Entertainment & Arts

Leonardo DiCaprio 'lacked information' about Indonesia rainforest

Leonardo DiCaprio with elephants in Leuser National Park Image copyright Getty Images
Image caption DiCaprio was photographed with elephants during his visit to Leuser National Park in Aceh province

Indonesia's environment and forestry minister says Leonardo DiCaprio "lacked complete information" when he criticised the destruction of rainforests.

The Oscar-winning actor took to social media last month after a visit to a protected national park.

But Siti Nurbaya has said the current government is "working hard" to protect the environment.

"We are fixing the problems of the past decade," she said.

Nurbaya added it was "rather unfortunate" that DiCaprio had not, she claimed, obtained comprehensive information about issues such as deforestation in Indonesia.

The minister said the government was making progress in prosecuting companies that violate environmental laws and had created an inventory of areas at risk of deforestation.

Last week, an immigration official said DiCaprio could be banned from returning to Indonesia.

"We support his concern to save the Leuser ecosystem," said Heru Santoso, spokesman for the directorate general for immigration at the law and human rights ministry said.

"But we can blacklist him from returning to Indonesia at any time if he keeps posting incitement or provocative statements in his social media."

DiCaprio visited the Mount Leuser National Park in northern Sumatra last weekend.

The actor criticised palm oil plantations for destroying the country's rainforests and endangering wildlife.

He expressed concern on his social media accounts about species whose habitats are threatened.

"The expansion of palm oil plantations is fragmenting the forest and cutting off key elephant migration corridors," the actor posted on Instagram.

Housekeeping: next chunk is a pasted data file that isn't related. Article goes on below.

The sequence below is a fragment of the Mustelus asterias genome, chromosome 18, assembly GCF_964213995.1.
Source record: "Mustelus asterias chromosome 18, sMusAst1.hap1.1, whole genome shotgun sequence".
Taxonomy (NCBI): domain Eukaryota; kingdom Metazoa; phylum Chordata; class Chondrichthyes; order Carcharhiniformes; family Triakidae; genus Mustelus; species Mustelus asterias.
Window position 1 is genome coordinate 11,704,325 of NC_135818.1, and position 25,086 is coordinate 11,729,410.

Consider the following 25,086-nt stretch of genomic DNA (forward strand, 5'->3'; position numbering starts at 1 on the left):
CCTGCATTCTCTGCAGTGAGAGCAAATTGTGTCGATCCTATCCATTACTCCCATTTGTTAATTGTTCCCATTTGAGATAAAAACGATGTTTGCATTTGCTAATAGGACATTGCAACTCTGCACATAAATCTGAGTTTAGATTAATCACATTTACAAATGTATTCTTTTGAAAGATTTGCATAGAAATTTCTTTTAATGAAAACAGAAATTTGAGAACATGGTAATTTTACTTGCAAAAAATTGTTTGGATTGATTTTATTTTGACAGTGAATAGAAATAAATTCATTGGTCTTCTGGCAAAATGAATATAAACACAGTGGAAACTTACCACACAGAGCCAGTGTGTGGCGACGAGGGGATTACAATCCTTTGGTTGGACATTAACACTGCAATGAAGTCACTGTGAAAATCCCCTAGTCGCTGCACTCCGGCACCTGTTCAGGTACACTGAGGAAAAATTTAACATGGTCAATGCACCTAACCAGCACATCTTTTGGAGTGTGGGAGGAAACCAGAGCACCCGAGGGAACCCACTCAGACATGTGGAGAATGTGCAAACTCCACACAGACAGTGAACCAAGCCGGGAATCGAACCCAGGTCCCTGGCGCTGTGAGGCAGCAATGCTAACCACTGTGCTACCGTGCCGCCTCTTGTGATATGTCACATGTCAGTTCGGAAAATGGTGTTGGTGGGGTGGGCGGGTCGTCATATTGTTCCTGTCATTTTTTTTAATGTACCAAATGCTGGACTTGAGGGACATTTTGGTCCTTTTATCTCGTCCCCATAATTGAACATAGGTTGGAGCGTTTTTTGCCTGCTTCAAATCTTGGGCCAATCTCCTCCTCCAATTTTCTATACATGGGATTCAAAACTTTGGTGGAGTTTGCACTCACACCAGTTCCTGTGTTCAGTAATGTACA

He described the area as "a world-class biodiversity hotspot", adding: "Palm oil expansion is destroying this unique place".

Palm oil is a type of vegetable oil that comes from the palm fruit, which is grown on the African oil palm tree.

After DiCaprio's visit, the immigration director-general Ronny Sompie told daily newspaper Republika: "If there are statements that discredit the government and the interests of Indonesia, he could be deported," pointing out that the actor's tourist visa limited him to "excursions" only.

Image copyright Instagram / Leonardo DiCaprio
Image caption DiCaprio said the endangered Sumatran orangutan is facing extinction because rainforests are being cleared to meet demand for palm oil

Slash-and-burn practices destroy huge areas of Indonesian forest every year during the dry season.

Critics argue the practice creates a haze that pollutes neighbouring countries and causes considerable economic losses.

The fires are often set to clear land for agriculture, including palm oil plantations.

Siti Nurbaya said she appreciated that DiCaprio was trying to raise awareness of the issue and that his social media comments were posted with good intentions.

"My view is that DiCaprio's concerns are both sincere and substantial, and he has certainly acted in good faith," she said.

Last year, DiCaprio donated more than £9.5m ($13.5m) to environmental organisations.

"The destruction of our planet continues at a pace we can no longer afford to ignore," he said at the time.

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